Posted by: hilda carpio | Nov 27, 2007 8:30:39 AM

It is so alarming that the obesity is fast growing. It is also a global epidemic that i think tends to more health problems. Good news is everybody can lose weight effective & safe thru CELLULAR NUTRITION PROGRAM. Its a low controlled calorie but high in protein. Im confident of our company because its a NUTRITIONAL COMPANY not A DRUG COMPANY. We also have a disclaimer (IT JUST MAKES SENSE THAT IF WE FEED OUR BODY THE COMPLETE NUTRITION ON A DAILY BASIS OUR BODY WILL HEAL BY ITSELF.) We also back up by doctors who are experts in human nutrition & obesity. I hope this will be an eye opener to all who wants to lose weight & please don`t just ignore it. What if nobody care to do this? What if this will be an answered prayer for all of you who are concern... Please if anybody of you who interested please bear with me, im willing to help you out of your unwanted fats & get your ideal shape that you all wanted.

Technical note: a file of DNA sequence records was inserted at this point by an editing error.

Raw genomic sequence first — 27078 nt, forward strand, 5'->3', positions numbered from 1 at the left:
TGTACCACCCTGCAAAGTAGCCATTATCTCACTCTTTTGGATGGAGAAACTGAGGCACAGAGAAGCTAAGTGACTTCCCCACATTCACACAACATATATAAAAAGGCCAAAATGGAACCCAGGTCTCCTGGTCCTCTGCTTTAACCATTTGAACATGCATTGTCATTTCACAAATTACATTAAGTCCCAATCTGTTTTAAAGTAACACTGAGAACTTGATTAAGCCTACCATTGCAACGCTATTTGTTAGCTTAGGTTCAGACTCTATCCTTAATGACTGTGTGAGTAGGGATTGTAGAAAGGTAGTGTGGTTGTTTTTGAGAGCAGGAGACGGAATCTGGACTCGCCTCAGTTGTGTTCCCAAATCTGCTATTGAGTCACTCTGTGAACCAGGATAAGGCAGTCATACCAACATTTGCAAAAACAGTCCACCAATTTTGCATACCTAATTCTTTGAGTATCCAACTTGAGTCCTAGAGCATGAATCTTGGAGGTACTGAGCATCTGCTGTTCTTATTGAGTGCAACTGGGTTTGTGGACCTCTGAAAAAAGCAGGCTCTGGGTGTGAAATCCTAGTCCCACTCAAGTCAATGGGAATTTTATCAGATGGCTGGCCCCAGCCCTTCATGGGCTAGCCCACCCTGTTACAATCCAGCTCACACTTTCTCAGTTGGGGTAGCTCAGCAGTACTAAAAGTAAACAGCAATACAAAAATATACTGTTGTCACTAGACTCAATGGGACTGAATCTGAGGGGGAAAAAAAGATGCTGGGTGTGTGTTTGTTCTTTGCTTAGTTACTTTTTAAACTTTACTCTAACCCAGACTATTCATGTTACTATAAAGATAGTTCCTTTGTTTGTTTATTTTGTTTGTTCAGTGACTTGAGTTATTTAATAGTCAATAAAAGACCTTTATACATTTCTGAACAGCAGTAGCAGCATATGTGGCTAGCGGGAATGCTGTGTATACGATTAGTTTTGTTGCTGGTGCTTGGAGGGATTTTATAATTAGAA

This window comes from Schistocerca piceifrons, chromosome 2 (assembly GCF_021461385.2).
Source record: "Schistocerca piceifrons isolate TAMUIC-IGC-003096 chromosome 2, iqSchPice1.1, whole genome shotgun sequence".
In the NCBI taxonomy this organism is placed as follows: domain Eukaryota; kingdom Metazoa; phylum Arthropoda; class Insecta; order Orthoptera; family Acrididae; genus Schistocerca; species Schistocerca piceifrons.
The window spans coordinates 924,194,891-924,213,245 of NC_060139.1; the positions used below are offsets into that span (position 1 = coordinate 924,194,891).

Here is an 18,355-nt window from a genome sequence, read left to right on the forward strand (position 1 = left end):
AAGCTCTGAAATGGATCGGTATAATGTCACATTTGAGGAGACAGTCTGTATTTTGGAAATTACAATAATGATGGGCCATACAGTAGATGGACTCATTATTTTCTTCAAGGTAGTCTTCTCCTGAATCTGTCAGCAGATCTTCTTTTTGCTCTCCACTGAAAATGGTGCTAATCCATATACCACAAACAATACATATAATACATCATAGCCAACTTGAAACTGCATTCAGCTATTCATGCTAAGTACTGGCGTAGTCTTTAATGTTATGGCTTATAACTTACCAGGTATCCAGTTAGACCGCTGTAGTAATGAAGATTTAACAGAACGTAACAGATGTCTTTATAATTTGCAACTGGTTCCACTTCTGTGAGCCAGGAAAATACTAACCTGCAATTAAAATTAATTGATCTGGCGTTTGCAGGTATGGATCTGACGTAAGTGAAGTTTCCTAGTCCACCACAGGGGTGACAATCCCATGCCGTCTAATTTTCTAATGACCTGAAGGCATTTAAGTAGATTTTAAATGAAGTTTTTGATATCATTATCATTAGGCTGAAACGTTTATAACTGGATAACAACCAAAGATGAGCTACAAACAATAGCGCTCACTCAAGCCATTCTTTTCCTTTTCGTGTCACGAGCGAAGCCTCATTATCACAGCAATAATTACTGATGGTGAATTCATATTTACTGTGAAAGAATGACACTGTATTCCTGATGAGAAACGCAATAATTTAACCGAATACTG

Posted by: hilda carpio | Nov 27, 2007 8:30:56 AM